NEW YORK CITY—Watchful waiting to monitor early-stage follicular lymphoma in selected asymptomatic patients is an acceptable option, but its use in other stages of the disease should be reevaluated. So said a speaker here at this year's Lymphoma & Myeloma International Congress on Hematologic Malignancies.
The overall question tackled by David G. Maloney, MD, a member of the clinical research division at Fred Hutchinson Cancer Research Center and Associate Professor of Medicine at the University of Washington, was whether there is a gold standard for frontline therapy of follicular lymphoma.
Dr. Maloney deemed this an unanswerable question, and he provided substantial data from many trials to support that opinion.
But on the subject of initial management with watch and wait—also known as active observation, or “watch and worry” by patients—he said he believed that the approach should be re-evaluated, since newer studies clearly show a survival advantage for rituximab-chemotherapy-based regimens.
Some physicians might still choose observation in advanced-stage asymptomatic follicular lymphoma because early studies of initial chemotherapy versus observation (until treatment when required) did not show a survival advantage for either option, he said.
“I would argue that these were small studies, done with ineffective therapies prior to the introduction of immunotherapy with anti-CD20 antibodies, and very seldom did patients achieve true complete remission.”
Since none of those studies randomized totally asymptomatic patients to an aggressive chemotherapy or rituximab-based regimen now commonly used, the answer is not clear, he said.
“I personally think for asymptomatic patients, observation is still appropriate but becoming increasingly difficult. If a patient wants to be treated, I don't twist their arm and say you can't be treated.”
Patterns of Care Data
But many patients are still only under observation initially. Dr. Maloney cited a study published by Jonathan Friedberg, MD, of the University of Rochester, that looked at patterns of care in patients from the LymphoCare study (JCO 2009;27:1202-1208). The study showed that the 2,728 patients with low-grade follicular lymphoma included were initially managed after diagnosis by: 3.2% with chemotherapy alone; 5.8% radiotherapy; 6.1% on a clinical trial; 13.9% with rituximab monotherapy; 17.1% with observation; and 51.9% with chemotherapy with rituximab anti-CD 20 antibody added onto it.
Among the 17.4% (474 patients) with Stage I disease at diagnosis, 28.7% (136) were observed.
“These data doesn't necessarily mean the choices are correct,” Dr. Maloney said, “so the question is: Is there any data that would support doing any one thing over anything else in this disease?”
He said he would consider rituximab followed by rituximab maintenance in asymptomatic patients, although one could also make a strong argument to give rituximab-chemo, he said.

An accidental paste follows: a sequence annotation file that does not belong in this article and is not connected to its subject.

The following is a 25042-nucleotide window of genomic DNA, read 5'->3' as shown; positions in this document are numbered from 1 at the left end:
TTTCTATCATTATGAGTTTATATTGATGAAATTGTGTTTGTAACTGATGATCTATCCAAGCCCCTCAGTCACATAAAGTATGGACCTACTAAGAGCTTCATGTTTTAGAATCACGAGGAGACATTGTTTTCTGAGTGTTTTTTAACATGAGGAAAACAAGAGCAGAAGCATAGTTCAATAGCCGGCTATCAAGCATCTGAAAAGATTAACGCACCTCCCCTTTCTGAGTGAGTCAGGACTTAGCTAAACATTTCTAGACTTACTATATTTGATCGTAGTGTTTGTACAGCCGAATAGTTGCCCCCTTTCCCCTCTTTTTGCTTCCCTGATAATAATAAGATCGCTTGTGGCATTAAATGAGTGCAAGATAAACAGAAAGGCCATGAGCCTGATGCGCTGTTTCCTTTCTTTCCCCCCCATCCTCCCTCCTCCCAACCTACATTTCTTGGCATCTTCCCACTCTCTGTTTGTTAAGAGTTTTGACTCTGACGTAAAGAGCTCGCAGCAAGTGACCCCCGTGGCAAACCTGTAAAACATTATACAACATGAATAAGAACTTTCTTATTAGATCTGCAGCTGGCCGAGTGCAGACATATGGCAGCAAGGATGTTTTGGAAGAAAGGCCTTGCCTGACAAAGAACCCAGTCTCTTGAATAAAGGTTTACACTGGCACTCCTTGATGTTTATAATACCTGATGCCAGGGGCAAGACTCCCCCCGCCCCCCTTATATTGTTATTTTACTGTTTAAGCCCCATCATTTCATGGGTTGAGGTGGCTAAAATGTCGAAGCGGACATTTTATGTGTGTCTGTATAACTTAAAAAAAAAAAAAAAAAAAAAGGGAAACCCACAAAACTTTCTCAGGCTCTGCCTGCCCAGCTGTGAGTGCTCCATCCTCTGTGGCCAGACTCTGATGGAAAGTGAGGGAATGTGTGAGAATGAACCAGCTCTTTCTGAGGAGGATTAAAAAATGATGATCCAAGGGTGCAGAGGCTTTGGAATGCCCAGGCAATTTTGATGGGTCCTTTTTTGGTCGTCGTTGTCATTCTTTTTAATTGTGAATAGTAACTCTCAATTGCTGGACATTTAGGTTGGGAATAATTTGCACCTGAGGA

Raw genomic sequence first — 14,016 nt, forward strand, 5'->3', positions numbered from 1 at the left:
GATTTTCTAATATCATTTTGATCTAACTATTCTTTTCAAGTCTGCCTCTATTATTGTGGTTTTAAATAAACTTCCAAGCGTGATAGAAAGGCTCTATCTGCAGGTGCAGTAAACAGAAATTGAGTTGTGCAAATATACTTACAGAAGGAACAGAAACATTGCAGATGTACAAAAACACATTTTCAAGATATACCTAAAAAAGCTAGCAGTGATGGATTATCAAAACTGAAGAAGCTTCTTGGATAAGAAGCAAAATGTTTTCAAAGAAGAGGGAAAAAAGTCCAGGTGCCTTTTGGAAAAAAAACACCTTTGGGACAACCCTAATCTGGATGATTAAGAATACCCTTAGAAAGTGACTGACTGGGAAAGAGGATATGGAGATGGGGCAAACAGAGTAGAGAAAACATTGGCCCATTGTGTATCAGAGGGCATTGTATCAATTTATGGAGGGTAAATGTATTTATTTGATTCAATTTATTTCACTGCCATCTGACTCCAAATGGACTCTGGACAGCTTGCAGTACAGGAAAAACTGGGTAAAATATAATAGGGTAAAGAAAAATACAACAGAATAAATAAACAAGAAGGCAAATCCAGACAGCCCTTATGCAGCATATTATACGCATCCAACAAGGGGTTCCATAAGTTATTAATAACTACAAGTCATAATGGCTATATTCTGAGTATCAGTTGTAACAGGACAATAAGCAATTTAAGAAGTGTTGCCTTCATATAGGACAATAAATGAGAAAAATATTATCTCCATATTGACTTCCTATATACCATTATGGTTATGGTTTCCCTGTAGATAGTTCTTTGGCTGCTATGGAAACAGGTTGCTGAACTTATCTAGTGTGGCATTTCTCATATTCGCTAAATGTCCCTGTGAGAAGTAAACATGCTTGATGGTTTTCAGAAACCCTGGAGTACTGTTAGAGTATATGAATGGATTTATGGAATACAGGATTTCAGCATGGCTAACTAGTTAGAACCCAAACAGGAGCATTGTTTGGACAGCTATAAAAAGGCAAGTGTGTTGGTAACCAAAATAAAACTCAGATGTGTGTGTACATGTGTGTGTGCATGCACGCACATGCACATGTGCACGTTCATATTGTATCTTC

Single-agent rituximab with or without maintenance or retreatment can be a choice for patients who are minimally symptomatic, elderly, or for whom chemotherapy is not indicated.
Four main studies have shown a response in about 75% of patients receiving single-agent rituximab as initial therapy, Dr. Maloney said, with complete response rates ranging from about 25%. And event-free survival is generally around 36 months, depending on whether maintenance is given.
Dr. Maloney said the single-agent approach can work for two to three years, if it is given on either an extended schedule of four extra doses such as in the Swiss SAKK trial led Dr. Michele Gielmini (Blood, 2004), or four doses every six months for two years as in the Minnie Pearl Cancer Center study by Dr. John Hainsworth (JCO, 2002).
This is a reasonable approach, he said, but he questioned whether it is really warranted when a much higher response rate and longer duration can be achieved with rituximab plus chemotherapy.
“There have been multiple studies comparing rituximab plus chemotherapy to chemotherapy alone, and every single one shows an advantage to rituximab with chemotherapy, regardless of what the chemotherapy is,” he said, with response rates usually in the 90% range and time-to-progression ranging from about two to about five years.
The most common approach for aggressive presentations of the disease is rituximab with chemotherapy—CHOP, CVP, or bendamustine—followed by maintenance rituximab, he said.
“I don't think it's R-CVP, because the patients are just going to relapse very quickly. I'm sure that this will provoke a lot of discussion, but that this is my choice, based on the PRIMA study.”
Finally, he said, there is rituximab with chemotherapy or chemotherapy alone followed by either consolidative radioimmunotherapy or maintenance rituximab.
For the future, he said, “We're all hoping that the next anti-CD20 antibodies will all beat rituximab. Unfortunately, we've been waiting a while, and I haven't seen one yet that has beaten rituximab.”
Dr. Maloney reminded the audience that patients with follicular lymphoma can have many different outcomes. With a high score on FLIPI (Follicular Lymphoma International Prognostic Index), the 10-year survival rate is only 35%, and five-year survival is about 50%.
“That's clearly not an indolent disease,” he said.
On the other hand, a low FLIPI score predicts a 10-year survival rate of 70%, and a five-year survival of more than 90%, indicating an indolent disease.
“This does need to be taken into consideration when you think about what to do for your patients,” he said.